Indeed, difference between peoples is a theme frequently explored in these tales. One recurring character in Azar’s collections is the priest (el papas), whose presence indicates the storytellers’ keen awareness of Jewish difference from other faiths—the not-so-subtle subtext being the violent persecution that has historically flared up as a result. My personal favorite tale, “The Pope’s Three Enigmas (Las tres demandas),” explores the theological question of “Who is the true chosen people?” against the classic narrative backdrop of three riddles. The story ingeniously raises themes of inter-religious conflict and social class while exhibiting the dark humor and slight absurdity typical of this genre.
Judeo-Spanish activism from Paris to Seattle
According to Dr. Devin Naar, the Isaac Alhadeff Professor of Sephardic Studies at the UW, François Azar’s diverse projects have placed Paris “at the very center” of Ladino culture today. Naar also sees a parallel between Azar’s folktale project and his own work building a world-class digital archive: “With the Sephardic Studies Digital Library, our primary focus is to preserve texts and artifacts. But in the process of creating stories around them for online essays and our digital museum, we impart new meanings on those texts. Once the materials are out there, people use them in their own ways, to create Sephardic lifecycle ceremonies or as fodder for political discussions. What our digital library shows is that dynamic transformation and adaptation shaped Sephardic culture over the generations. And that is still happening today, aided by new technologies and the ‘digital diaspora.’ Francois’ books are also evidence: old stories adapted for a new era.”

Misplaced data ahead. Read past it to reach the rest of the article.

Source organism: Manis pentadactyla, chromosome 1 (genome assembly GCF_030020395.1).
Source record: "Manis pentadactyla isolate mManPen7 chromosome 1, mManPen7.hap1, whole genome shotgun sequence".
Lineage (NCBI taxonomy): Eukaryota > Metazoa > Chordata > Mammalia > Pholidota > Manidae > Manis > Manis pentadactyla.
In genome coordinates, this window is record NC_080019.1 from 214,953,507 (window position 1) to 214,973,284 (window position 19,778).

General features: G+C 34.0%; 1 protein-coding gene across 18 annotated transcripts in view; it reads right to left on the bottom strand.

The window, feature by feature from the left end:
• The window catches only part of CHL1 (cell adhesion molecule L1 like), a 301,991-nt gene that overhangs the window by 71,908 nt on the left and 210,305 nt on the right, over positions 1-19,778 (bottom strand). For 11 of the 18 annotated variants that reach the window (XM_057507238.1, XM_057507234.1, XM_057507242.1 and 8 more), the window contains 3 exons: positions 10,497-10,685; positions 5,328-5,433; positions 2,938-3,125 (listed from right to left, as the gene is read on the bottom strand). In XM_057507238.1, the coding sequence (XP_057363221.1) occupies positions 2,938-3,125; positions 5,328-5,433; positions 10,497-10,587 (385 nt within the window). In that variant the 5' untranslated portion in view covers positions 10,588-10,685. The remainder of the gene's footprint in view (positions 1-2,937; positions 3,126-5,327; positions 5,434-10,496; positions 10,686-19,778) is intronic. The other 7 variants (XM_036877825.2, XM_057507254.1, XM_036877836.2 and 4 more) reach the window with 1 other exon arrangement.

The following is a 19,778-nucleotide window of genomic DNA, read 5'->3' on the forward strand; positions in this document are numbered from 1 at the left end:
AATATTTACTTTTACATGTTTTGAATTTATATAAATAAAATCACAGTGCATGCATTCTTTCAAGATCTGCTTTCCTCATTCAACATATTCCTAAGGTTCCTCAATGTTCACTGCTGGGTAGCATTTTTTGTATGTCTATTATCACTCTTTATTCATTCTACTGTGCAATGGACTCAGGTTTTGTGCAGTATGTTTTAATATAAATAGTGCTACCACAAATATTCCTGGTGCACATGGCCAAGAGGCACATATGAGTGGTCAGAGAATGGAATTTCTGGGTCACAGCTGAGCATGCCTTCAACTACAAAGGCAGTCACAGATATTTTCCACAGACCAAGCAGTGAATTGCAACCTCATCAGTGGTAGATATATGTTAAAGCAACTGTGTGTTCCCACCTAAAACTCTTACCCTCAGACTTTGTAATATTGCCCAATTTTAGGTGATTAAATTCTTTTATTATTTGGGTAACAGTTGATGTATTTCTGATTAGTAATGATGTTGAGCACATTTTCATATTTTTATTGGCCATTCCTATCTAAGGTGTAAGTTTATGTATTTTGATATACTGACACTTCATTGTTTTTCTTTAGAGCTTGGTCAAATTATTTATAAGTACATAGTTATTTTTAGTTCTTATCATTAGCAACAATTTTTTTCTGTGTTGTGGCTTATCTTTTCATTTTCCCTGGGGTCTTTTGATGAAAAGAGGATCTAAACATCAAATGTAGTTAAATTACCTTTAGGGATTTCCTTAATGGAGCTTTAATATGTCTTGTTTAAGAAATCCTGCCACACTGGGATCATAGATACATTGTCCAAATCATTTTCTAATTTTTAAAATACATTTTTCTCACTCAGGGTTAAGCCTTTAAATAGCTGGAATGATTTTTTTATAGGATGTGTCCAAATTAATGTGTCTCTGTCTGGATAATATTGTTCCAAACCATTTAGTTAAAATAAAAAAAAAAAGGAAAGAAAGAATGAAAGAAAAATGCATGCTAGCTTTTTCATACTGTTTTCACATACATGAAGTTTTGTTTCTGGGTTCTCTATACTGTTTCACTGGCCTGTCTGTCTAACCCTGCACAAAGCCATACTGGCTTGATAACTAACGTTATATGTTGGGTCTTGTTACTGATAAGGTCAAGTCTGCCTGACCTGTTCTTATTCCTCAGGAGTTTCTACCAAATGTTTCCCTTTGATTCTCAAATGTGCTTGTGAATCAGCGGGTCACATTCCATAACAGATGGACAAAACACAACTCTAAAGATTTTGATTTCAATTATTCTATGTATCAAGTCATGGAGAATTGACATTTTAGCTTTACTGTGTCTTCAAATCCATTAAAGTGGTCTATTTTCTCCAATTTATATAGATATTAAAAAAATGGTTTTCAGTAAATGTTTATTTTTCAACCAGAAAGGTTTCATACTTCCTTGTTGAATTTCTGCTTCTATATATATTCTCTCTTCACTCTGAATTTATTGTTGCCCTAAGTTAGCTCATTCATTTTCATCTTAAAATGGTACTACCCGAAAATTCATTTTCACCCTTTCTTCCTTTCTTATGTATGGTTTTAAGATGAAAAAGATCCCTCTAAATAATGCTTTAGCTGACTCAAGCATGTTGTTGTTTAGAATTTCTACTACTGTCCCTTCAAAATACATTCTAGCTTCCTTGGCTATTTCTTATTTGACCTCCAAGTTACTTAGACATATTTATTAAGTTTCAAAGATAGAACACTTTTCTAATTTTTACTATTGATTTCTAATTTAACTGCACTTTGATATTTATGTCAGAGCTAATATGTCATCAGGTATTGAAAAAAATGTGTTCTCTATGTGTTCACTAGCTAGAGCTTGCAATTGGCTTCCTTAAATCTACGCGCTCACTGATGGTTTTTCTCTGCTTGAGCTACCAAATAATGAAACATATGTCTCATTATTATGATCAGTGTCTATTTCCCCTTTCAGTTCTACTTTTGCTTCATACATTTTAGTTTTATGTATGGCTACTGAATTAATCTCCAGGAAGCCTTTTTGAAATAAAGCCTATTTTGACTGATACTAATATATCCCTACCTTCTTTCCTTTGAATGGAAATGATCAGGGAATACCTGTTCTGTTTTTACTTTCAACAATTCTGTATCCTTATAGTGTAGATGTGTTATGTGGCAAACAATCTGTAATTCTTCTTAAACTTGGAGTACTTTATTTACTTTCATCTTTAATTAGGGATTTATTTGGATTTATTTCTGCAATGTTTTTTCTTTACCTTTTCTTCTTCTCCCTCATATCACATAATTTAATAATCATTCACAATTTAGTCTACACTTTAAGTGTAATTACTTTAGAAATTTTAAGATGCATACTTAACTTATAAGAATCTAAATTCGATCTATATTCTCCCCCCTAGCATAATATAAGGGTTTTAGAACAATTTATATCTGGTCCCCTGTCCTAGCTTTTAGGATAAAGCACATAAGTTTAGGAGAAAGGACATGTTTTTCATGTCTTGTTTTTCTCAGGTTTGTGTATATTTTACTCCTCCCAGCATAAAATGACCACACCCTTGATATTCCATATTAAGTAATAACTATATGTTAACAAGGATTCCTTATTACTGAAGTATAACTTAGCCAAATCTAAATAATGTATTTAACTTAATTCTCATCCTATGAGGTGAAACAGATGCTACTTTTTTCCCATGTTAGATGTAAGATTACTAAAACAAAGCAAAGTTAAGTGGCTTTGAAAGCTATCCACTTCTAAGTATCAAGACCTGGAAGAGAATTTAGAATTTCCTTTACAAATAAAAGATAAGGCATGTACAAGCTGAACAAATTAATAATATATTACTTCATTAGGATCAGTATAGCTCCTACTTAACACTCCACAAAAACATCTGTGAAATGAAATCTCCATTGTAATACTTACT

It is fitting and quite poignant that The Jewish Parrot and Bewitched by Solika are based largely upon the invaluable trove of Ladino folktales that Matilda Koen-Sarano recorded in Israel, the very same texts through which Azar taught himself the Ladino language. Notably, though, The Jewish Parrot also features new stories written by children, a wonderful way of opening up the centuries-old tradition to a new generation.
Bringing the tales to life will also be a goal of the upcoming International Ladino Day celebration at the University of Washington: members of the Ladineros, a local group of Ladino aficionados, will present a reading in the original Ladino of one of the stories published in Azar’s collections. True to the spirit of the ever-evolving oral tradition of the Ladino folktale, the Ladineros have adapted the story to fit their own stylistic and linguistic preferences.
And the history of Ladino folktales is far from over: for the third Lior éditions volume, not yet available in English, Azar composed his own tales. Though it was a challenge, Azar said that he worked from various sources and kept in mind “how Judeo-Spanish storytellers transformed stories that did not belong to them.” He added that, although he has invested time studying the history of Sephardic storytelling and the theory of folktales more generally, all of that falls away when it comes to writing. “[T]o invent stories, it is better to forget the theory. Good stories come at night between dreams or while walking on an island.”
This trailblazing cultural activist began his journey into Sephardic culture with the basic goal of passing Judeo-Spanish culture on to his own children. Through Aki Estamos, which he views as “a start-up,” François Azar has gone much further and energized a movement of several hundred people seeking to connect with their heritage. Asked to comment on his impactful work, he observed with pride, “We therefore have a vocation to teach Judeo-Spanish culture as something new. . . . There is a real opening to welcome researchers and creators. A great confidence in what young people can achieve.”